Gori: Tracing the Identity of Women
by Sreepriya Menon
In an attempt to trace the identity of women in India, I focused on Tagore and Tilottama Misra’s works of the 19th century. The pursuit was to compare how the issues faced by women originated and how have they changed. Amidst historical events like the colonization of Bengal and the change in domestic spheres of people that it brought, women and opinions about them were thoroughly recorded as print culture was rich in that period. This also included women writing for themselves and reaching out to a wide reader base like never before. Clash between the Brahmo ways of living with that of the orthodox Hindu also led to a vocal discussion in the homes and intellectual circles of Bengal. Women became visible in the society as something more than one domestic unit found in every home belonging to a large similar crowd everywhere. Another dimension added to the female identity was their role as divine mother which could be related to the nationalistic ideals of Bharat Mata. This interestingly was only a symbol initially where feminine ideals of beauty, virtue and motherhood were praised but the real , tangible state of women, their rights to voice their opinion if at all they had a right to form one was ignored. the book depicts a change in this view as resulting from various avenues of influence. The aggressive protagonist “GORA” experiences the reality of his society through travelling and witnessing the state of living of his countrymen. He witnesses the intelligence and dynamism of women around him including his mother and the daughter of a Brahmo family friend. He comes to regard identity as situational as opposed to his initial rigid standpoint of identity by birth.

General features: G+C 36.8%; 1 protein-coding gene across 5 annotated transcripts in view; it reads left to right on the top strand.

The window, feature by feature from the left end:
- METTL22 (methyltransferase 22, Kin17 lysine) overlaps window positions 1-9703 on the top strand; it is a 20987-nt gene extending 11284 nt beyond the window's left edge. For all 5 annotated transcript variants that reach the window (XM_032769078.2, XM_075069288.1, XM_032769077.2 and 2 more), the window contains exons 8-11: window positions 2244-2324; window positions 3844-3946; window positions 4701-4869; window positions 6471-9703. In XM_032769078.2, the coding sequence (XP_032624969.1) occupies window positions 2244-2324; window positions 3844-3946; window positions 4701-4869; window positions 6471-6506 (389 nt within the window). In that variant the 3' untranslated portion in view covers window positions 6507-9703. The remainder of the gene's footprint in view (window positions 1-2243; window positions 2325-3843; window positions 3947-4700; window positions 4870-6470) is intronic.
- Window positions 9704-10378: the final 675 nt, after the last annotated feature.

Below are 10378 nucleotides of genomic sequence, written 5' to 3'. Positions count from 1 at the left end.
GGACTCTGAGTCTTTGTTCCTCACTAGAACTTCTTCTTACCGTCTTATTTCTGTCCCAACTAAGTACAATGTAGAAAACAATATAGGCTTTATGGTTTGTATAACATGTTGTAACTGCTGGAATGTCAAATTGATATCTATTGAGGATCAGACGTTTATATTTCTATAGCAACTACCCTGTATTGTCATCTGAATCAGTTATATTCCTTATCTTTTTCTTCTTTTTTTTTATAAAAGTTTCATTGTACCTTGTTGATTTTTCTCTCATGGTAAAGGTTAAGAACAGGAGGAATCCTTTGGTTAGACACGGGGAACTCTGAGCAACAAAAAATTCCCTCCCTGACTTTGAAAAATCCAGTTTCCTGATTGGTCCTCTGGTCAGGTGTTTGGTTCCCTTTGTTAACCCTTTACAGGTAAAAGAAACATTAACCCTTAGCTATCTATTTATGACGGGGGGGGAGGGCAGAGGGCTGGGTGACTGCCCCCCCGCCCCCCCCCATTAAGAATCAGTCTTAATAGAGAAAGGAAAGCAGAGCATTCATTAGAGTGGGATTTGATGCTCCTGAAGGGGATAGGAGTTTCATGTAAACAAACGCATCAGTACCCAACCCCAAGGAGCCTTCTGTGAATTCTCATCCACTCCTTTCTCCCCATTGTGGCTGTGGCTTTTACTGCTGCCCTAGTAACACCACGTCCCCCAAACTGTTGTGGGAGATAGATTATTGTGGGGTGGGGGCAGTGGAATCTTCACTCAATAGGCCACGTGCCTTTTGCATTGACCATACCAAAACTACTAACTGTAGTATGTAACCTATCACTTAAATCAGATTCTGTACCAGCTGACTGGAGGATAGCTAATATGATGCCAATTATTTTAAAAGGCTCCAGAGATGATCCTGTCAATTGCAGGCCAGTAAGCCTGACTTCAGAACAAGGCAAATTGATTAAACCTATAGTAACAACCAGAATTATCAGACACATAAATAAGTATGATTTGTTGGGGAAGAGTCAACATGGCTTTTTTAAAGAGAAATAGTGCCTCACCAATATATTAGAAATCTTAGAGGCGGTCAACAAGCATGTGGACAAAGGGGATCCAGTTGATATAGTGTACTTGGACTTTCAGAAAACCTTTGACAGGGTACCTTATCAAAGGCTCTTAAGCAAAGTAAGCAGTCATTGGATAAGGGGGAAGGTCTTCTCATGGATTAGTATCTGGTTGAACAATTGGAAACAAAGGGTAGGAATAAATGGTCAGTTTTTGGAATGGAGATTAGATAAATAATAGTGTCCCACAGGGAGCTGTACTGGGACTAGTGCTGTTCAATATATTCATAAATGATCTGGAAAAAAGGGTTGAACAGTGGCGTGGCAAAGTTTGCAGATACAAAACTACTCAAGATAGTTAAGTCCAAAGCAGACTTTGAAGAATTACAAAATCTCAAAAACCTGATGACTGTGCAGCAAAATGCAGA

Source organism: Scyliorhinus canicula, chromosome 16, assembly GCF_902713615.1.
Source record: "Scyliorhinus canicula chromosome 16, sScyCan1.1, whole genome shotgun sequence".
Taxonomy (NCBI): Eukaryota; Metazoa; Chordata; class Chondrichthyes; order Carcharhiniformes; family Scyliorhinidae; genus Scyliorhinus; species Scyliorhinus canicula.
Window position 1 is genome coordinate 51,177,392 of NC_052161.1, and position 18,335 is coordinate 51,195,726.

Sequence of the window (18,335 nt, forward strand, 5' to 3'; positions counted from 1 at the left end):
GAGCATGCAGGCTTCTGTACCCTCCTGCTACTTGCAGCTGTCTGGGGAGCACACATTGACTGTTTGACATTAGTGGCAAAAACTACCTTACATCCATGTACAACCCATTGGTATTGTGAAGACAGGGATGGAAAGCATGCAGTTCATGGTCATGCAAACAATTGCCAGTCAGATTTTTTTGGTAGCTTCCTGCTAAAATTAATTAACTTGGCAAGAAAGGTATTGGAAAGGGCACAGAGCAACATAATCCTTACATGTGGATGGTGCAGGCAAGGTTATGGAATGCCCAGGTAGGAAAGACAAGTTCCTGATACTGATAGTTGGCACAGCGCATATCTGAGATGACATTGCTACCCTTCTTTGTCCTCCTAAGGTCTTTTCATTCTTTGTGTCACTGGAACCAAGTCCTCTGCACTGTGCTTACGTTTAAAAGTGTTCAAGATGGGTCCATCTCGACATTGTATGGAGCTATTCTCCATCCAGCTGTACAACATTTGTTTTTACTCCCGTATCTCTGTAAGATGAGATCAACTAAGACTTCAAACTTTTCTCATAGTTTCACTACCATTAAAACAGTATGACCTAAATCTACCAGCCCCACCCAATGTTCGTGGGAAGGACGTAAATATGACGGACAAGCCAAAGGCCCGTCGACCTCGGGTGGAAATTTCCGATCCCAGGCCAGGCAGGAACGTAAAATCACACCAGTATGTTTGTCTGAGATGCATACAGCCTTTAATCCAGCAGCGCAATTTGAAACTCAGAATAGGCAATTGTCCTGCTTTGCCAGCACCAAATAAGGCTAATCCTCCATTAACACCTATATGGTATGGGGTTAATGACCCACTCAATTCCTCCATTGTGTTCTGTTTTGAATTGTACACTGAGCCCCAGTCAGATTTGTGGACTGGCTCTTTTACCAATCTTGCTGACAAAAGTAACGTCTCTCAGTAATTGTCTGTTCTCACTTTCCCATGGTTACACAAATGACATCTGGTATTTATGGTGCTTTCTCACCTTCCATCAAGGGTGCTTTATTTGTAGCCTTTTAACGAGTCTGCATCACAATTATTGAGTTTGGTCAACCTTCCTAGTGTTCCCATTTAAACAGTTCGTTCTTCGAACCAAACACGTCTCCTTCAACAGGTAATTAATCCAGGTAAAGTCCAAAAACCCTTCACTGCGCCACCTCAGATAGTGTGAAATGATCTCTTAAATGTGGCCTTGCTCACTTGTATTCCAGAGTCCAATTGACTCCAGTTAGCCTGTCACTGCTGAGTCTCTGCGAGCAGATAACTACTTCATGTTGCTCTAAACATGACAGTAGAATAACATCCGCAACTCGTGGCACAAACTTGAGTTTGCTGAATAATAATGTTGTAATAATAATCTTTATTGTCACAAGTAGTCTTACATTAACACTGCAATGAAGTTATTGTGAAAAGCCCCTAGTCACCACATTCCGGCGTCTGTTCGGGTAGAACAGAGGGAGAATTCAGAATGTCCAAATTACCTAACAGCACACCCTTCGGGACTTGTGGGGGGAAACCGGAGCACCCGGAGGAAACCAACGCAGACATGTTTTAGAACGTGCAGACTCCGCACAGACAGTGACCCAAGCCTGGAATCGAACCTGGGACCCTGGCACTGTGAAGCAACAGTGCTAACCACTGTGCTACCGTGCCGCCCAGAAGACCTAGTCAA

In the Assamese work of Tillotoma Misra, the focus is more on how the women make a place for themselves in society even though they are from different social backgrounds. the reality of the characters’ life is shaped by resistance to indentured labor against the british, brahmo reform efforts and proselytizing work of Christian missionaries. The resulting milieu created a portal for the women to step out of their homes and explore their purpose as productive individuals in society. A very thorough debate is taken up through the characters regarding the nature of religion and faith in India and how it serves its purpose in both unifying and segregating the people. This is the background where issues such as widow remarriage and women’s education held the spotlight. “Swarnalata”, the protagonist and her two friends Tora and Lakhi epitomize something very real and at the same time an ideal in our society. They work and exist as concrete examples for women who know what they want and do not cringe when someone comments on their audacity to do so.
The questions that arise with such an examination of literature and present scenario of women are several and weighty. With feminist movements for everything under the sun, it is important to consider what matters to us as women, following a beaten track for the sake of being popular or stand fast for something that we consider beneficial to our gender and thus essentially half the population. Even if we have achieved greater independence as a gender, are we delivering as much as our predecessors. Are we taking our rights for granted and thus aggravating the scenario? Much as we have to be proud, women have even more responsibility to act than before and to think before they act.